Congress finds that:
            (1) Approximately 28,000,000 Americans are afflicted with 
        some hearing loss and it has been estimated that 10,000,000 of 
        these impairments are at least partially attributable to damage 
        from exposure to noise.
            (2) For millions of Americans, noise from aircraft, 
        vehicular traffic, and a variety of other sources is a constant 
        source of torment. Millions of Americans are exposed to noise 
        levels that can lead to sleep loss, psychological and 
        physiological damage, and work disruption.
            (3) Chronic exposure to noise has been linked to increased 
        risk of cardiovascular disorders, learning deficits in 
        children, stress, and diminished quality of life.
            (4) Excessive noise leading to sleep deprivation and task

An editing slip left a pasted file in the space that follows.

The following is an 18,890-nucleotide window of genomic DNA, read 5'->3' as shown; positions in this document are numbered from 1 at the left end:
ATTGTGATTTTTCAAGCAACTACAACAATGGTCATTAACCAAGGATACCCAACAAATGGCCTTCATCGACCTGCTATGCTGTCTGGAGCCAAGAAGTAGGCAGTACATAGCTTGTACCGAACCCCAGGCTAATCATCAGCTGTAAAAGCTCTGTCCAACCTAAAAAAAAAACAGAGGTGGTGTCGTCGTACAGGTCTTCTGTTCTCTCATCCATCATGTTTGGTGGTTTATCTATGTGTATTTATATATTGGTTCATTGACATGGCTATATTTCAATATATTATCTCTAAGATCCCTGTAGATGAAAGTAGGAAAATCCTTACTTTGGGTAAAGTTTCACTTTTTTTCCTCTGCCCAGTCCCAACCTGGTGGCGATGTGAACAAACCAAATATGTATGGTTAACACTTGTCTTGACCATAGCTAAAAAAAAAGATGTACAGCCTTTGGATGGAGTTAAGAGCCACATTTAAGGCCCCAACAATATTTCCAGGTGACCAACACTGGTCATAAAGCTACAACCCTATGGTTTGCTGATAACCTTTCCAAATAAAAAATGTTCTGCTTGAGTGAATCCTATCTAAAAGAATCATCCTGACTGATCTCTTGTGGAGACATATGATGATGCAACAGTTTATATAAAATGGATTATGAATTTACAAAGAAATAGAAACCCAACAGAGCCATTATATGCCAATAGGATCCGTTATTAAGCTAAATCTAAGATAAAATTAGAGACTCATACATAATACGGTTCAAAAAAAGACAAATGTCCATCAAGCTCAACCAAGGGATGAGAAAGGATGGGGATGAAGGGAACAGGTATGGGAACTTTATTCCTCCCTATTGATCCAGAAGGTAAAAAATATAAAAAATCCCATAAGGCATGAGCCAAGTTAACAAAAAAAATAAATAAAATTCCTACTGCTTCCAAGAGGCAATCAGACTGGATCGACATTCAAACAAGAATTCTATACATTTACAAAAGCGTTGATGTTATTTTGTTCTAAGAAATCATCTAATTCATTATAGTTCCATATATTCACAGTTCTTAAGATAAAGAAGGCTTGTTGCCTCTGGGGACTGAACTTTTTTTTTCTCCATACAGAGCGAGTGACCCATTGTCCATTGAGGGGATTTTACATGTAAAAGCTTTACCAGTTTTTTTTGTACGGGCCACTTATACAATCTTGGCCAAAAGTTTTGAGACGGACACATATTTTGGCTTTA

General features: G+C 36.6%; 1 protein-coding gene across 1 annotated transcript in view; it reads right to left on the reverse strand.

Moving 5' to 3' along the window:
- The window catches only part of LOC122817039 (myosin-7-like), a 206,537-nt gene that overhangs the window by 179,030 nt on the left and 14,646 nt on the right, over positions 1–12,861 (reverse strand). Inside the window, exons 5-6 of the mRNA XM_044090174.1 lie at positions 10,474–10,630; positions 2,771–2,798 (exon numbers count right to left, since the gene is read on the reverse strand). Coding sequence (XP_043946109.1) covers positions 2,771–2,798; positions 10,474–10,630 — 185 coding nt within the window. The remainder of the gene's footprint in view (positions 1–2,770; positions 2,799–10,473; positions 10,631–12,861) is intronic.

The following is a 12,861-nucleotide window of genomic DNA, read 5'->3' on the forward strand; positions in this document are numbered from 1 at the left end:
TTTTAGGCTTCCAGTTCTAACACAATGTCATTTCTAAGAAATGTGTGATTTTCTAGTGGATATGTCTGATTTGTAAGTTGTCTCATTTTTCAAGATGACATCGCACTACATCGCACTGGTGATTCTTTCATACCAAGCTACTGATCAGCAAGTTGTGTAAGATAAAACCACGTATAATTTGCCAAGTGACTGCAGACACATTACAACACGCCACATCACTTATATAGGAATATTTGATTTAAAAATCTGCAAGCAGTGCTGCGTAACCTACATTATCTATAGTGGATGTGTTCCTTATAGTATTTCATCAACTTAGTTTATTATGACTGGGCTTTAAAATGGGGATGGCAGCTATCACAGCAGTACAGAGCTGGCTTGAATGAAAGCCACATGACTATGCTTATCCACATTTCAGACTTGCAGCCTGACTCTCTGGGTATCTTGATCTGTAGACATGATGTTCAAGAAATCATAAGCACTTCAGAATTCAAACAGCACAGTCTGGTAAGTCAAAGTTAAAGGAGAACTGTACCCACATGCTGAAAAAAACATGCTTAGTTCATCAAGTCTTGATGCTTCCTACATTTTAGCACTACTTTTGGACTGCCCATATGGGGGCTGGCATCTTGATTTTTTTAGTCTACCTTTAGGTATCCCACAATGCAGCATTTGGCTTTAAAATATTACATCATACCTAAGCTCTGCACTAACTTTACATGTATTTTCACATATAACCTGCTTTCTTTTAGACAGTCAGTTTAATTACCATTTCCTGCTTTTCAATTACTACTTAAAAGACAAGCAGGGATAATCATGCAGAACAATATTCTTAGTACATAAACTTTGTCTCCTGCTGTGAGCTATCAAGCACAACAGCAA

interruptions can result in untold costs on society in 
        diminished worker productivity.
            (5) Pursuant to authorities granted under the Clean Air Act 
        of 1970, the Noise Control Act of 1972, and the Quiet 
        Communities Act of 1978, the Environmental Protection Agency 
        established an Office of Noise Abatement and Control. Its 
        responsibilities included promulgating noise emission 
        standards, requiring product labeling, facilitating the 
        development of low emission products, coordinating Federal 
        noise reduction programs, assisting State and local abatement 
        efforts, and promoting noise education and research. However, 
        funding for the Office of Noise Abatement and Control was